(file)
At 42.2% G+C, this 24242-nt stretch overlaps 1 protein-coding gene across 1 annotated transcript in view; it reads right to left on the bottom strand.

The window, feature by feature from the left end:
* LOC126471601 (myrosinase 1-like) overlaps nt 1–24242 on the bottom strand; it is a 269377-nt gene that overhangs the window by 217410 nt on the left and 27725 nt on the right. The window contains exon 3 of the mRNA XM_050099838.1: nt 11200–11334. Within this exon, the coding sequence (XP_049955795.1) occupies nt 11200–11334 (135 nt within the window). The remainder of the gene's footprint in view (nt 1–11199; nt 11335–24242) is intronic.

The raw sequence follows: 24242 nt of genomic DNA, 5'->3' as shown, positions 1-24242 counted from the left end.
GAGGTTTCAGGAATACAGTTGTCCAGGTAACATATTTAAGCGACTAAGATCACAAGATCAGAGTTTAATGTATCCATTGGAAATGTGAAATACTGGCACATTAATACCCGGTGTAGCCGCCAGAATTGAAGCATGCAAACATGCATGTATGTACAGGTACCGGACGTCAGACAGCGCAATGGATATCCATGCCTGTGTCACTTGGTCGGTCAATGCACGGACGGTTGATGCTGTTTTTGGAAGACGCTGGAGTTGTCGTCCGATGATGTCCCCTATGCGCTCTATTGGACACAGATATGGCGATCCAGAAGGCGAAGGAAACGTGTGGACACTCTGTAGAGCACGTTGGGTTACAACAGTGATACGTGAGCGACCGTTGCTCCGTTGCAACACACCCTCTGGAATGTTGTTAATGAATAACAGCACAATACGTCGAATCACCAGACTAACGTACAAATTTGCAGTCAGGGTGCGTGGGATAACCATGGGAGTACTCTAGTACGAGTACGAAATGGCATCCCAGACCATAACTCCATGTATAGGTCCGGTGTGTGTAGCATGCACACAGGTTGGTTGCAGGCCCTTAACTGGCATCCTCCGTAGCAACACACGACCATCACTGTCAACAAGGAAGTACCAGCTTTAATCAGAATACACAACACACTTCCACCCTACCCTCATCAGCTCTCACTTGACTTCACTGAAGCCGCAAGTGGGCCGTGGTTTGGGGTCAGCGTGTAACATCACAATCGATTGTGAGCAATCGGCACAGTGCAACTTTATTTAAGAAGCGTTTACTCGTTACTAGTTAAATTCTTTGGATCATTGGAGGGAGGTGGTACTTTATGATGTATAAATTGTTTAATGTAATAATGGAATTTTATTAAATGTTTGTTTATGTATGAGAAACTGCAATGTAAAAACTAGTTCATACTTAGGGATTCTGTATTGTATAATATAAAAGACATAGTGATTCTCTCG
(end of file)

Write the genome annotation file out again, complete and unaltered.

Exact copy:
At 42.2% G+C, this 24242-nt stretch overlaps 1 protein-coding gene across 1 annotated transcript in view; it reads right to left on the bottom strand.

The window, feature by feature from the left end:
* LOC126471601 (myrosinase 1-like) overlaps nt 1–24242 on the bottom strand; it is a 269377-nt gene that overhangs the window by 217410 nt on the left and 27725 nt on the right. The window contains exon 3 of the mRNA XM_050099838.1: nt 11200–11334. Within this exon, the coding sequence (XP_049955795.1) occupies nt 11200–11334 (135 nt within the window). The remainder of the gene's footprint in view (nt 1–11199; nt 11335–24242) is intronic.

The raw sequence follows: 24242 nt of genomic DNA, 5'->3' as shown, positions 1-24242 counted from the left end.
GAGGTTTCAGGAATACAGTTGTCCAGGTAACATATTTAAGCGACTAAGATCACAAGATCAGAGTTTAATGTATCCATTGGAAATGTGAAATACTGGCACATTAATACCCGGTGTAGCCGCCAGAATTGAAGCATGCAAACATGCATGTATGTACAGGTACCGGACGTCAGACAGCGCAATGGATATCCATGCCTGTGTCACTTGGTCGGTCAATGCACGGACGGTTGATGCTGTTTTTGGAAGACGCTGGAGTTGTCGTCCGATGATGTCCCCTATGCGCTCTATTGGACACAGATATGGCGATCCAGAAGGCGAAGGAAACGTGTGGACACTCTGTAGAGCACGTTGGGTTACAACAGTGATACGTGAGCGACCGTTGCTCCGTTGCAACACACCCTCTGGAATGTTGTTAATGAATAACAGCACAATACGTCGAATCACCAGACTAACGTACAAATTTGCAGTCAGGGTGCGTGGGATAACCATGGGAGTACTCTAGTACGAGTACGAAATGGCATCCCAGACCATAACTCCATGTATAGGTCCGGTGTGTGTAGCATGCACACAGGTTGGTTGCAGGCCCTTAACTGGCATCCTCCGTAGCAACACACGACCATCACTGTCAACAAGGAAGTACCAGCTTTAATCAGAATACACAACACACTTCCACCCTACCCTCATCAGCTCTCACTTGACTTCACTGAAGCCGCAAGTGGGCCGTGGTTTGGGGTCAGCGTGTAACATCACAATCGATTGTGAGCAATCGGCACAGTGCAACTTTATTTAAGAAGCGTTTACTCGTTACTAGTTAAATTCTTTGGATCATTGGAGGGAGGTGGTACTTTATGATGTATAAATTGTTTAATGTAATAATGGAATTTTATTAAATGTTTGTTTATGTATGAGAAACTGCAATGTAAAAACTAGTTCATACTTAGGGATTCTGTATTGTATAATATAAAAGACATAGTGATTCTCTCG